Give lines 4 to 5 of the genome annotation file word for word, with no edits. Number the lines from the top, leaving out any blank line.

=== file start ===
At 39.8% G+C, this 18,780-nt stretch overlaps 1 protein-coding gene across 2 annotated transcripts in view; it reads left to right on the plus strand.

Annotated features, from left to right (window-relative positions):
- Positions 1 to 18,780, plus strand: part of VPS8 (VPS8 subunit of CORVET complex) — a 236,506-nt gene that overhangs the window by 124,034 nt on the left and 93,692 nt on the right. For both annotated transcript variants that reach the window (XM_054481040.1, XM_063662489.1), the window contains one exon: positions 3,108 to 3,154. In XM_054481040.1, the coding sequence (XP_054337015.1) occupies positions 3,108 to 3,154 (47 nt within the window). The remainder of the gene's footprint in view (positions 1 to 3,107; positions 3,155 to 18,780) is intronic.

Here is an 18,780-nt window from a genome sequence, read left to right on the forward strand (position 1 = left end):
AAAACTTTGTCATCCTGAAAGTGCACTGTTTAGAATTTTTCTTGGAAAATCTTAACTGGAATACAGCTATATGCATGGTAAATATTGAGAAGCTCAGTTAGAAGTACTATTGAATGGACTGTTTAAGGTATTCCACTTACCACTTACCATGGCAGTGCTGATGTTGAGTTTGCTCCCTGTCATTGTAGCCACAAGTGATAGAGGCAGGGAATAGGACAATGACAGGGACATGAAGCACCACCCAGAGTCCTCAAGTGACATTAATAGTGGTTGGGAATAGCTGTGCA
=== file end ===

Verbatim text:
Here is an 18,780-nt window from a genome sequence, read left to right on the forward strand (position 1 = left end):
AAAACTTTGTCATCCTGAAAGTGCACTGTTTAGAATTTTTCTTGGAAAATCTTAACTGGAATACAGCTATATGCATGGTAAATATTGAGAAGCTCAGTTAGAAGTACTATTGAATGGACTGTTTAAGGTATTCCACTTACCACTTACCATGGCAGTGCTGATGTTGAGTTTGCTCCCTGTCATTGTAGCCACAAGTGATAGAGGCAGGGAATAGGACAATGACAGGGACATGAAGCACCACCCAGAGTCCTCAAGTGACATTAATAGTGGTTGGGAATAGCTGTGCA